FBI chief in India next week to probe Headley case
FBI Chief Robert Mueller will be visiting New Delhi next week to probe the India links of David Coleman Headley, the Pakistan born American national in custody in the US for allegedly plotting terror attacks. Visas for Pak-born US nationals to be cleared by New Delhiindia Updated: Nov 12, 2009 14:18 IST
Federal Bureau of Investigation (FBI) Chief Robert Mueller will be visiting New Delhi next week to probe the India links of David Coleman Headley, the Pakistan born American national in custody in the US for allegedly plotting terror attacks.
Mueller, who will be heading a team of investigators days ahead of the first anniversary of the November 26 Mumbai terror strike, will probe Headley's network in India and also establish his links with the Pakistan based Lashkar-e-Taiba (LeT), intelligence officials in New Delhi said.
Information provided by the FBI has revealed that Headley operated a visa agency in Mumbai for almost two years until July 2008 and had travelled to India on business visas nine times between 2006 and 2009.
"They might be travelling to some of cities where Headley visited while he was here. Since a Chicago court has given a 60-day deadline to the FBI to complete its investigations in the case and file an indictment, they want to move fast in the case," said an intelligence official.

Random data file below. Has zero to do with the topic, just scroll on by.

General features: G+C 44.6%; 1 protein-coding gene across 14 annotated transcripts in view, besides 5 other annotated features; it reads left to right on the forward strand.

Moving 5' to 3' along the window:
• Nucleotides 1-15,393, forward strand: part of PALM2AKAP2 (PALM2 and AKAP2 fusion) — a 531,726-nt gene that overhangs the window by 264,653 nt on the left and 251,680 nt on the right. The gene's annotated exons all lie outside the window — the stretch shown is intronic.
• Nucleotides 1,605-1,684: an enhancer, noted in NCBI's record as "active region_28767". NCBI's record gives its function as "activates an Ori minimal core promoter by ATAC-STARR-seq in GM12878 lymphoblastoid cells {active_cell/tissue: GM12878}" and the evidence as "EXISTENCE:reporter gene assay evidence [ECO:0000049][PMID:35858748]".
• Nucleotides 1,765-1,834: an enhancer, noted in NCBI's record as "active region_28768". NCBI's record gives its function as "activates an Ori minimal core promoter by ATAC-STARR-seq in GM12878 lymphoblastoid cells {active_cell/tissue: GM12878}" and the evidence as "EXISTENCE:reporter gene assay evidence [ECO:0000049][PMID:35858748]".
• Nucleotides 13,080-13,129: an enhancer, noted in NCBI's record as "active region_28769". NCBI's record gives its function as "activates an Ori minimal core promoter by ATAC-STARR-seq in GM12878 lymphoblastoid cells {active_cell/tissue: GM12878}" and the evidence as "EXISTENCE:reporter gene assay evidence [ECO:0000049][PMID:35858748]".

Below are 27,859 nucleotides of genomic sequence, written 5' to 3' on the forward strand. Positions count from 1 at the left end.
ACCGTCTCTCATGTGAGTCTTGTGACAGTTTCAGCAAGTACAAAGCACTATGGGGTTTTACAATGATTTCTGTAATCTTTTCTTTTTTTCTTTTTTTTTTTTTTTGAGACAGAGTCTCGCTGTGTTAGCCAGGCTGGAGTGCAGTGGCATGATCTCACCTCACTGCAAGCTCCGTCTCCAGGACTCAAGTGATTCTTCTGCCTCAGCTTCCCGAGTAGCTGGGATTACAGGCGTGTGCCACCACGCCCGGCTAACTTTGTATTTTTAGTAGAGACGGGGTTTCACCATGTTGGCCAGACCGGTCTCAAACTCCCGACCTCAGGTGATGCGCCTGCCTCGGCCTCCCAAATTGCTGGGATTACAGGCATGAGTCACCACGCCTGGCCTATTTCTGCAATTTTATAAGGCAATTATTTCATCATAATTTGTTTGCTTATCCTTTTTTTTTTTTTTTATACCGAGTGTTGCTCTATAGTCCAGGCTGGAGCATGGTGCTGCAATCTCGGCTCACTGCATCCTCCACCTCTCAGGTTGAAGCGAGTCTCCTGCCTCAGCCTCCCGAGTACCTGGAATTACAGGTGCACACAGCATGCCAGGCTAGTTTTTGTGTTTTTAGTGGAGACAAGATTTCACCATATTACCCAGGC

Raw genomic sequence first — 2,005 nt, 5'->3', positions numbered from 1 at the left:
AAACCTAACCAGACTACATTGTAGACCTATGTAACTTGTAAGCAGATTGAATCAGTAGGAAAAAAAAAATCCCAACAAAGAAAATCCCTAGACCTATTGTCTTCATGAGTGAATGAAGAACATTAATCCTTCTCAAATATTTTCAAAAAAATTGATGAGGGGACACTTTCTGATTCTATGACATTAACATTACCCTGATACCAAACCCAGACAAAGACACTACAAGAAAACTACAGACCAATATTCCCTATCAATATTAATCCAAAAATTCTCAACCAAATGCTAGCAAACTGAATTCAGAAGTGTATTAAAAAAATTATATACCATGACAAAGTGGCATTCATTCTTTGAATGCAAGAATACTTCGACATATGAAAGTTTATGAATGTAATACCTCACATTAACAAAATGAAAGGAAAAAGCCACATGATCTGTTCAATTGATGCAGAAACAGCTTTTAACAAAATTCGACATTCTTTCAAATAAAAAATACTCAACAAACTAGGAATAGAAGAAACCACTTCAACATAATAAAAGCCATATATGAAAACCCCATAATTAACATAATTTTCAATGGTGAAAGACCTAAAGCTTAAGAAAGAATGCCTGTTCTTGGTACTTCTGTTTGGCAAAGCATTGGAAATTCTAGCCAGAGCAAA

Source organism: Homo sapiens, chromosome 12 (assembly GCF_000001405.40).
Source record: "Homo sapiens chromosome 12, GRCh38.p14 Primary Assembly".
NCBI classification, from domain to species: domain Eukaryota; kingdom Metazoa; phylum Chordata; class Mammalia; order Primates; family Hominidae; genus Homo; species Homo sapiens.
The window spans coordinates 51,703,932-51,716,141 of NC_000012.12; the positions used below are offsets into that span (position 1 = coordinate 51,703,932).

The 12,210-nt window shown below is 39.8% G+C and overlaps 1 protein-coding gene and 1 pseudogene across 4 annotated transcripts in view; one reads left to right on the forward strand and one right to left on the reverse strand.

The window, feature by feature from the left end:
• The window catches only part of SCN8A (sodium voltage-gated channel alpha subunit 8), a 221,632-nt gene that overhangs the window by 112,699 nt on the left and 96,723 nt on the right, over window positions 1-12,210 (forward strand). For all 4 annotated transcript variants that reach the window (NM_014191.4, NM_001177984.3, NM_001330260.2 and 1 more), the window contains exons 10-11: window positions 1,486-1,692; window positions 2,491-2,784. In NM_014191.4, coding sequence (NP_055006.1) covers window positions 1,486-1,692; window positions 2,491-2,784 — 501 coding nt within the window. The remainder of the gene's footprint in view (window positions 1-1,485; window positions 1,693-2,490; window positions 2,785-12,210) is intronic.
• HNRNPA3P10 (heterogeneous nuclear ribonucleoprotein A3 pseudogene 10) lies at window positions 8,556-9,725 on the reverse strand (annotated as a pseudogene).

Headley and his alleged accomplice Tahawwur Hussain Rana, a Canadian citizen of Pakistani origin, are being held on charges of plotting attacks in India at the behest of the LeT.
Intelligence shared by the FBI following the interrogation of Headley revealed that two of India's most prestigious boarding schools - Doon in Dehradun and Woodstock in Mussoorie - and the National Defence College in New Delhi were supposed targets of the LeT.
A team of intelligence officials from the Research & Analysis Wing (RAW) and the Intelligence Bureau had flown into Washington Nov 1 to question Headley.
The team was keen to find out if Headley was in touch with the masterminds of the LeT and if he attended any of the training camps the 10 Pakistan-based terrorists went through for the 26/11 attack.
But apparently objections from the accused's lawyer questioning a foreign agency's involvement in the interrogation came in the way.